From Wikipedia, the free encyclopedia
Jump to: navigation, search
Industry Footwear
Headquarters China, Shanghai; France, Paris
Products Shoes
Slogan Flying forward
Website feiyue-shoes.com
A pair of the original FeiYue Shoes.
A pair of the original FeiYue Shoes.

Feiyue is a sneaker brand originally produced in Shanghai, China, in the 1920s. Today, they are still produced in China. Since 2006, Feiyue is also a French owned company, separate from the original Chinese company.

What the brand name means[edit]

Feiyue (simplified Chinese: 飞跃; traditional Chinese: 飛躍; pinyin: fēi yuè), means ‘to fly over’ or ‘to traverse’. This meaning is reflected in the slogan of the brand: Flying Forward, and evokes a dual elevation, which can also be translated simply as ‘elevation of body and mind’.

History of Feiyue[edit]

Feiyue (pronounced « Feî-ué ») originated in Shanghai in the 1920s and are manufactured by a company called DaFu (大孚). They became famous during the 30's for their robustness, flexibility and comfort which were considered essential requirements for martial arts and various forms of athletics. The shoes are a staple for almost all wushu practitioners and athletes in China with the shoes even being used by numerous shaolin monks and kung fu masters. Feiyue continued to be popular for numerous decades with hundreds of thousands of shoes manufactured by the original factory over the course of its lifetime continuing to the present day. The shoes are a popular export with numerous foreign martial arts clubs and schools importing them as the standard shoes for their students. According to Chinese tradition, Feiyue symbolizes the dual elevation of both body and mind. With the opening up of China and the associated cultural and economic changes, this sneaker was gradually forgotten and began to lose prominence in China.

In 2005, Patrice Bastian, an entrepreneur living in Shanghai decided to team up with a group of artists to recreate the brandname with the intention of improving the image and appearance of Feiyue. Nicolas Seguy and Clement Fauth were part of his team to redesign Feiyue for the contemporary Western consumer. In February 2006, they launched the first French-designed Feiyue collection.

Distinctions between the Chinese and French versions[edit]

Both the original Chinese versions of the Feiyue shoes and re-designed French versions have a number of differences. The differences include:

1. Sole of the Shoe
The sole of the Chinese Feiyue shoe contains reduced padding on the bottom of the shoe, which is considered desirable for running and jumping. The sole of the French version has richer padding on the bottom and is designed for more general purpose use.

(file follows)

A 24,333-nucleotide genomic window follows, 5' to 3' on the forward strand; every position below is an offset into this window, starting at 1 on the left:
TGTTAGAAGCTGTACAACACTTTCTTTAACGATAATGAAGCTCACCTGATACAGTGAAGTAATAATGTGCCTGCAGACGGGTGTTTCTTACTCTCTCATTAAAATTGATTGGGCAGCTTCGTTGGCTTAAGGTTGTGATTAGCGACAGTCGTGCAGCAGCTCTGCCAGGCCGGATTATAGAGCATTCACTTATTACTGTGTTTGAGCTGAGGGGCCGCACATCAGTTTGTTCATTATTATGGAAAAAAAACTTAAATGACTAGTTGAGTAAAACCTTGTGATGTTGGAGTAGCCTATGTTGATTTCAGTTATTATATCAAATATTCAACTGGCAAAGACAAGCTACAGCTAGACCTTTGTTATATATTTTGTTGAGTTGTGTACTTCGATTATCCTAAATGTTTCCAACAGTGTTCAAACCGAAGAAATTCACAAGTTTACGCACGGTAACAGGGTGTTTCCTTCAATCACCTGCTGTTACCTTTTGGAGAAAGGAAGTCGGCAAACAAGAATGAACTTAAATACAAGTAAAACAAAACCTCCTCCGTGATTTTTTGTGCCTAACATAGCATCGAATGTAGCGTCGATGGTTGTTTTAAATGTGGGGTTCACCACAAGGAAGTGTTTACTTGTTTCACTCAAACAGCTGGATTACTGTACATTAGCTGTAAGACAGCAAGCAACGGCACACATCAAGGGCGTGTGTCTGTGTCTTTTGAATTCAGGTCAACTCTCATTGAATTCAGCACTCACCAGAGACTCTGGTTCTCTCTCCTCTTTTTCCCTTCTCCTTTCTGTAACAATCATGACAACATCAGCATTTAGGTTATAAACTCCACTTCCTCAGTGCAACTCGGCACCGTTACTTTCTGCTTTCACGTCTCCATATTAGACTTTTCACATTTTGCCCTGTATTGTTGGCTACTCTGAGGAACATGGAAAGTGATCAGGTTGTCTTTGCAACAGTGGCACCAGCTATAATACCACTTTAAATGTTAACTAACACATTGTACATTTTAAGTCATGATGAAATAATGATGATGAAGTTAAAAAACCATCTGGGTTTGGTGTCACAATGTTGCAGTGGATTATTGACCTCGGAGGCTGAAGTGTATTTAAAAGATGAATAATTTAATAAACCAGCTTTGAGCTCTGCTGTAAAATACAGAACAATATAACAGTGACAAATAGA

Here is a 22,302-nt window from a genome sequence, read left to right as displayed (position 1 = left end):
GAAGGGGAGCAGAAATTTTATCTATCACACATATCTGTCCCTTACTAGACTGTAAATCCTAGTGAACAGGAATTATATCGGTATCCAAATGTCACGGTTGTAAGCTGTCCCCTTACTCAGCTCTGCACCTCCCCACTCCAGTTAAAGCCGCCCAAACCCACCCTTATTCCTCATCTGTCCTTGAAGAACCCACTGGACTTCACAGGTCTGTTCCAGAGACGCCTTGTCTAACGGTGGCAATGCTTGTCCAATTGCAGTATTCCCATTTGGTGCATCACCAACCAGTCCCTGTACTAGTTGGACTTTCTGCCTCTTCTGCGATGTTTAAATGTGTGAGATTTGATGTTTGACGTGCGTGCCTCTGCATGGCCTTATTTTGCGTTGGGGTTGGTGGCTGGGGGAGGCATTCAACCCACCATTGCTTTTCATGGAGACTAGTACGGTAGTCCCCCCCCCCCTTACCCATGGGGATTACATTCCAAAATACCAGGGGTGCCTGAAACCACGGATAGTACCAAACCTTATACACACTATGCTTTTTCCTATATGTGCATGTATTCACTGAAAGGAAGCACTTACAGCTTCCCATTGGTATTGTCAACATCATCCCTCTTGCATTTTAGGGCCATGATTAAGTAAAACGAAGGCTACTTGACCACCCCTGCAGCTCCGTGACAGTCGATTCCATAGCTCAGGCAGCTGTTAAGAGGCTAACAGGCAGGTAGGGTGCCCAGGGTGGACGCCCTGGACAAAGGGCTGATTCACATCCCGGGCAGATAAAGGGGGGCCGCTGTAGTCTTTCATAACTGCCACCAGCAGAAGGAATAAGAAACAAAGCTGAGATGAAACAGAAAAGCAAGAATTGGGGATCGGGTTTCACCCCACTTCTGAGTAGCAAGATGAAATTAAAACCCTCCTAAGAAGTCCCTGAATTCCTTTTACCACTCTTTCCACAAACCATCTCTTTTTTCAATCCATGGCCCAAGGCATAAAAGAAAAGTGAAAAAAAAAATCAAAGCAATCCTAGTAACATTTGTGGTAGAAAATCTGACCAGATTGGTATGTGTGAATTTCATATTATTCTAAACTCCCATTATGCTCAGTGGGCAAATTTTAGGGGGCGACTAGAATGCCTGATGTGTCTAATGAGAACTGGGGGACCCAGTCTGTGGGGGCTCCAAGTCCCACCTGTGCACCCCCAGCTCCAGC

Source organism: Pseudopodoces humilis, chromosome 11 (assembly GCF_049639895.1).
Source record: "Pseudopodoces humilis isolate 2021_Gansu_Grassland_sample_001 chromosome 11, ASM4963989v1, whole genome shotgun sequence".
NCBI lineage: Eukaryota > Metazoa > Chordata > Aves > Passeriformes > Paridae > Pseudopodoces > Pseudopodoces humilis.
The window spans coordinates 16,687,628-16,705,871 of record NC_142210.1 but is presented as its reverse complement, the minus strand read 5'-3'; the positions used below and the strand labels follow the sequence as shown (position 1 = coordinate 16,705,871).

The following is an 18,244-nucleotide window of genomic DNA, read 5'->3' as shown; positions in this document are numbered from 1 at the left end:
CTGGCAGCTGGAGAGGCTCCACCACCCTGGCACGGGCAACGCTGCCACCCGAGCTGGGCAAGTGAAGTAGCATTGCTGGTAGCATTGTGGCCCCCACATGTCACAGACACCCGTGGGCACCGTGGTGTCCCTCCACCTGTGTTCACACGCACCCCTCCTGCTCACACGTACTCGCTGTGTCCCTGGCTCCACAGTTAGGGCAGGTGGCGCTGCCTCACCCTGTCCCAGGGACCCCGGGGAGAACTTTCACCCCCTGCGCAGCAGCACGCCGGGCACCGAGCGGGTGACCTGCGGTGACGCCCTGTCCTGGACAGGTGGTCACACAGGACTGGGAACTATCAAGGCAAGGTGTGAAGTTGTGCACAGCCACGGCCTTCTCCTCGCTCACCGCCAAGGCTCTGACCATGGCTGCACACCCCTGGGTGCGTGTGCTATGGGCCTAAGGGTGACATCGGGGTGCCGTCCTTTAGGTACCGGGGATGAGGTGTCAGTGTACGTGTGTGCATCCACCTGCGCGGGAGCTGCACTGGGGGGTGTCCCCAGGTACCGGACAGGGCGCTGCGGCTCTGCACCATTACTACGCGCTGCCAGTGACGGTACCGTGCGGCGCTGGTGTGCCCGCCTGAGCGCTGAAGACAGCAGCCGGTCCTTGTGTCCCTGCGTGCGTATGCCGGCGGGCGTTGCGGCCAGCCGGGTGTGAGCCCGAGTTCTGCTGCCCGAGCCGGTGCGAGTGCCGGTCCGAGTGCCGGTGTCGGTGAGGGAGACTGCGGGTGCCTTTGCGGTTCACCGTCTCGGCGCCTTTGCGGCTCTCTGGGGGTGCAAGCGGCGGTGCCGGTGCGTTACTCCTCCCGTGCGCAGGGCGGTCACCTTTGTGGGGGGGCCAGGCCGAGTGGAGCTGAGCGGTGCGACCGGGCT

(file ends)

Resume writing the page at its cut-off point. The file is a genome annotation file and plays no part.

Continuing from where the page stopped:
2. Canvas Material of the Shoe
The canvas material of Chinese Feiyue shoe is thin resulting in a large range of ankle flexibility. The martial arts application requires a wide range of foot motion. The canvas material of the French version is much thicker.

3. Color of the Shoe
The Chinese Feiyues originally came in only two colors, black and white and also come in HI and LO version of each. And it is also lack of styles, only with simple stripes with some different colors. Now Feiyue China has expanded its range to a range of colors and styles

Overall the Chinese Feiyues are designed as Martial Arts shoes and the French Feiyues are meant to be casual shoes.

Feiyue Shoes in popular culture[edit]

Feiyue shoes currently enjoy cult status as both a fashion item and as a shoe for martial artists. Feiyue shoes had returned into the spotlight after actor Orlando Bloom had been spotted wearing the shoes causing a resurgence in interest for the brand. The shoes were also worn by a number of performers during the opening of the 2008 Beijing Olympic Games showing that they are still in common use in China

Chinese Feiyue shoes being worn by performers during the 2008 Olympic Games in China.
Feiyue shoes being worn by performers during the 2008 Olympic Games in China.

The shoes can also be seen in the music video for Foster the People's "Pumped Up Kicks."


In the 1920s, A cloth shoe is manufactured in China, this was to later evolve into Feiyue years later.

In 1958, Da Fu Rubber Company designed and produced a kind of civil Jiefang shoe known as "FEIYUE". These were a modification of the cloth shoes used by the Shaolin monks.

In 1959, the modified cloth-bound rubber shoes "FEIYUE Shoes" officially entered the market.

In 1963, using FEIYUE and double arrow-labeled chevron with of "FEIYUE track and field", "FEIYUE" became the best-selling shoes in China with an output of 1,616,000 pairs, which is also prevailing in the market today.

In 1963, 1977, and 1985, the classic rubber shoes successively received Shanghai-level and the national-level awards of footwear in China. Nationally famous indoor football coache Xu Genbao and player Qi Hong participated in contests wearing "FEIYUE track and field" shoes.

In the 1980s, "FEIYUE" sports shoes was awarded as "Shanghai's top brand-name products" several times.

In 2005, a French company started producing its own unlicensed version of Feiyue. An attempt by the French company to expand sales to China was refused by the Chinese government on intellectual property grounds.

In 2009, the Dafu rubber company reorganized and sold the rights to make Feiyue to the Shuang Qian Group Co. Ltd which then leased manufacturing back to Dafu, and another manufacturer Top One, both traditional producers of Feiyue shoes.

Today, the shoes are used in China for general lifestyle and leisure, training, running, especially for martial arts and military training, and by touring Shaolin monks around the world.

They are also popular worldwide amongst practitioners of parkour for their light weight, thin sole, and flexibility.


External links[edit]